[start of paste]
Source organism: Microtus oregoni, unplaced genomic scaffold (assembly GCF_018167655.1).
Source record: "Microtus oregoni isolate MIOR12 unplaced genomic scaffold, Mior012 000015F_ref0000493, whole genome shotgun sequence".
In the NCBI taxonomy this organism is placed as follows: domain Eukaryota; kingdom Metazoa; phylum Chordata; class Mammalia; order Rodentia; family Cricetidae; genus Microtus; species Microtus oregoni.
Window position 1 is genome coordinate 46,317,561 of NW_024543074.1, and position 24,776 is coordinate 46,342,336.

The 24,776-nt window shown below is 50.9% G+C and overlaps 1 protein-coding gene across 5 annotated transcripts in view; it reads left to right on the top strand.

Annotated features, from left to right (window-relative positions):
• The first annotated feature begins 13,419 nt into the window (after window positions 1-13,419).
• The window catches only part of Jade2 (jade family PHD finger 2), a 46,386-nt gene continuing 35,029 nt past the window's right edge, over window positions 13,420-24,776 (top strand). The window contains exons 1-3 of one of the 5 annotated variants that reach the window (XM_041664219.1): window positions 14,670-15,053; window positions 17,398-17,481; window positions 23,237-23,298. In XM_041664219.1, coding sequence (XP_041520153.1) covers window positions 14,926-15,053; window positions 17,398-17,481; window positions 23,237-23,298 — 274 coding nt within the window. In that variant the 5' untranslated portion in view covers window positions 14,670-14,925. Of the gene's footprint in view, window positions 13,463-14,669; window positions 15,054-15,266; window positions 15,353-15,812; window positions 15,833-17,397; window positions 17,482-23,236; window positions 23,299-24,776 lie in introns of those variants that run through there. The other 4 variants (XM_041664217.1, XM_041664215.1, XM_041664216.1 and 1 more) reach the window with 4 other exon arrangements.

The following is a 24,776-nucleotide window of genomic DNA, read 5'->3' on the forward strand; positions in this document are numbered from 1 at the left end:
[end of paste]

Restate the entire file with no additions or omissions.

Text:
Source organism: Microtus oregoni, unplaced genomic scaffold (assembly GCF_018167655.1).
Source record: "Microtus oregoni isolate MIOR12 unplaced genomic scaffold, Mior012 000015F_ref0000493, whole genome shotgun sequence".
In the NCBI taxonomy this organism is placed as follows: domain Eukaryota; kingdom Metazoa; phylum Chordata; class Mammalia; order Rodentia; family Cricetidae; genus Microtus; species Microtus oregoni.
Window position 1 is genome coordinate 46,317,561 of NW_024543074.1, and position 24,776 is coordinate 46,342,336.

The 24,776-nt window shown below is 50.9% G+C and overlaps 1 protein-coding gene across 5 annotated transcripts in view; it reads left to right on the top strand.

Annotated features, from left to right (window-relative positions):
• The first annotated feature begins 13,419 nt into the window (after window positions 1-13,419).
• The window catches only part of Jade2 (jade family PHD finger 2), a 46,386-nt gene continuing 35,029 nt past the window's right edge, over window positions 13,420-24,776 (top strand). The window contains exons 1-3 of one of the 5 annotated variants that reach the window (XM_041664219.1): window positions 14,670-15,053; window positions 17,398-17,481; window positions 23,237-23,298. In XM_041664219.1, coding sequence (XP_041520153.1) covers window positions 14,926-15,053; window positions 17,398-17,481; window positions 23,237-23,298 — 274 coding nt within the window. In that variant the 5' untranslated portion in view covers window positions 14,670-14,925. Of the gene's footprint in view, window positions 13,463-14,669; window positions 15,054-15,266; window positions 15,353-15,812; window positions 15,833-17,397; window positions 17,482-23,236; window positions 23,299-24,776 lie in introns of those variants that run through there. The other 4 variants (XM_041664217.1, XM_041664215.1, XM_041664216.1 and 1 more) reach the window with 4 other exon arrangements.

The following is a 24,776-nucleotide window of genomic DNA, read 5'->3' on the forward strand; positions in this document are numbered from 1 at the left end: